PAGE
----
Incident Response Notifications: How To Ensure Open Communication With Vendors
Vendors who develop and sell software, hardware, and infrastructure have a responsibility to notify your company about IT environment incidents, events, and failures. Incident response notifications should allow for open communication when a security threat or potential threat takes place, enabling you to take swift action and protect your data assets.
Unfortunately, not all vendors abide by these principles. Some companies send notifications long after an event has happened; others don't communicate at all. That's why it's critical to take matters into your own hands and evaluate existing and future vendors working with your organization. It's your data that's potentially at risk, after all.
What are incident response notifications?
A vendor might send an incident response notification after identifying an issue that poses a risk to its product.
For example, you might receive an alert about a potential data breach that affects all users of a particular piece of software. If you use an affected application, it may mean your data is at risk. These alerts help you take appropriate actions, such as backing up data to the cloud, triggering your internal incident response plan, or scaling back digital transformation.
When implemented properly, incident response notifications ensure an open flow of communication with your vendor. While notifications might be frequent or annoying to end-users, these alerts can warn of impending issues that might jeopardize you by exposing sensitive data to cybercriminals.
Vendors should communicate these alerts early and acknowledge issues in simple terms, enabling all members of your team to evaluate the problem at hand and decide on the best course of action. You should also receive updates about the situation and have a platform to communicate directly with your vendor about any cybersecurity issues you might experience.
Problems associated with incident response notifications
Not receiving any incident response notifications — even if those alerts just tell you that a vendor is installing a security patch or fixing a harmless bug — can mean the vendor doesn't care about security as much as you do.
Some vendors don't have the resources or analysts to convey security information to companies in real-time, giving rise to cybersecurity issues. Other vendors might not maintain their products after a specific time, meaning you won't receive response notifications at all. This can make a product vulnerable to cybersecurity threats and put your sensitive data at risk.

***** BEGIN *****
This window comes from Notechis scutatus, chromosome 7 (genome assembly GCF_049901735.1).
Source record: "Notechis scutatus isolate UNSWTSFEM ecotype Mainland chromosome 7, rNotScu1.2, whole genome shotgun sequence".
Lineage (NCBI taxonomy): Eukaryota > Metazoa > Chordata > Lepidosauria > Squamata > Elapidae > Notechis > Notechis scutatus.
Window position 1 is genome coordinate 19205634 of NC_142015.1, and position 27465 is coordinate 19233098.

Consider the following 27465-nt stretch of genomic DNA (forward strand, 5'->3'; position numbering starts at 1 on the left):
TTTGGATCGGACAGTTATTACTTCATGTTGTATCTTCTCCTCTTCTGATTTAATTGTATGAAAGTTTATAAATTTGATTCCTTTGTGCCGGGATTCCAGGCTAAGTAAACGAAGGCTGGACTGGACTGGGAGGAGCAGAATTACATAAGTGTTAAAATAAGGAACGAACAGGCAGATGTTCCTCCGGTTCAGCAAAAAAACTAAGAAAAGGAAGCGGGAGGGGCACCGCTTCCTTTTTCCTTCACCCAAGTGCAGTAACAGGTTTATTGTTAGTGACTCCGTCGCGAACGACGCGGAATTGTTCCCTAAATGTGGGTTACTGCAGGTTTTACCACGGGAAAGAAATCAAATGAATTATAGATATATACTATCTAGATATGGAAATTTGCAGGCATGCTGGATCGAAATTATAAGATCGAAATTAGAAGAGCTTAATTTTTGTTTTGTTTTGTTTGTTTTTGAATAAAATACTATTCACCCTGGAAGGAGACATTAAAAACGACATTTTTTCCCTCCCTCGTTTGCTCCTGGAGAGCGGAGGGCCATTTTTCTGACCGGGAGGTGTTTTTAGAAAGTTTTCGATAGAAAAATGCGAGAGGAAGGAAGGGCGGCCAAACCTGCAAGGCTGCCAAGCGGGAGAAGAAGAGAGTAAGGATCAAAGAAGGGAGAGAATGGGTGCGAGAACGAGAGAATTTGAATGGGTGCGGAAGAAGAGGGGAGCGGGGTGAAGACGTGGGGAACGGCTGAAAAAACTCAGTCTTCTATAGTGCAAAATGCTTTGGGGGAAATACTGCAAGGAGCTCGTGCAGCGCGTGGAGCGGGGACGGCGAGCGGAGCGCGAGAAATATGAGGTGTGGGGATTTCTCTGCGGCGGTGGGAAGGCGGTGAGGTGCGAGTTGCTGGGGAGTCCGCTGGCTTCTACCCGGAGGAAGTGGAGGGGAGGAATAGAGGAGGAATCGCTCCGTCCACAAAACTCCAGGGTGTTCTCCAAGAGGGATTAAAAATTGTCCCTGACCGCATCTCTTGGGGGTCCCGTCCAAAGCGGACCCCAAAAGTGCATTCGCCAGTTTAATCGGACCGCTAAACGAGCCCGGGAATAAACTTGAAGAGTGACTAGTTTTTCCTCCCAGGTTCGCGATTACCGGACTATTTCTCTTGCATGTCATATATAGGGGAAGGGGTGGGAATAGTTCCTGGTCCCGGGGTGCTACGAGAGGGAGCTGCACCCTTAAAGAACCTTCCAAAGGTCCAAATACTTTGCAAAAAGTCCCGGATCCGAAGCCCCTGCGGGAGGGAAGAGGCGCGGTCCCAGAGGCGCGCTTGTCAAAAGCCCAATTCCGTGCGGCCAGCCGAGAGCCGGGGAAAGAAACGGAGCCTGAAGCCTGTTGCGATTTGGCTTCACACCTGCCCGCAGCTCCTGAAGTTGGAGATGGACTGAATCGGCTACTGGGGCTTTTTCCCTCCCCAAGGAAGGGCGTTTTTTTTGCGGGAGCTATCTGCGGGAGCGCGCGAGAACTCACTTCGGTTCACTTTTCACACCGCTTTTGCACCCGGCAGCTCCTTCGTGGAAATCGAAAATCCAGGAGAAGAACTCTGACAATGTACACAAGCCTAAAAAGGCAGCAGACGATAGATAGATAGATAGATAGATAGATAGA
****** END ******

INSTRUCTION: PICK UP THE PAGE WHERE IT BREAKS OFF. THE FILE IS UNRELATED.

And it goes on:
Receiving too many incident response notifications — especially if those alerts concern serious cybersecurity incidents like possible malware, software supply chain attacks, and trojan horse attacks — may suggest a product hasn't undergone rigorous testing and quality assurance processes, which is a concern.
Why you need a vendor risk management platform
Using a vendor risk assessment solution like Privva can improve security in your organization without relying on incident response notifications. Privva automates vendor security risk assessment using a simple two-step process:
1. It catalogs existing vendors working with your organization by using your current assessment or creating a custom solution based on your business requirements.
2. It evaluates future vendors before these companies can even access your sensitive data.
Privva is a single platform that lets you:
· Create proprietary assessments
· Assign tasks to vendors
· Compare vendors against industry standards
· Manage and review vendors
Use it alongside incident response notifications for peace of mind.
Incident response notifications can be invaluable for detecting threats that might impact your business. However, many vendors don't communicate security information properly (if at all), leaving your organization at risk of cybercrime. Using a vendor risk assessment tool alongside these notifications can significantly improve security.
Privva is the vendor assessment solution that catalogs existing vendors and evaluates future vendors based on risk. Watch a demo now.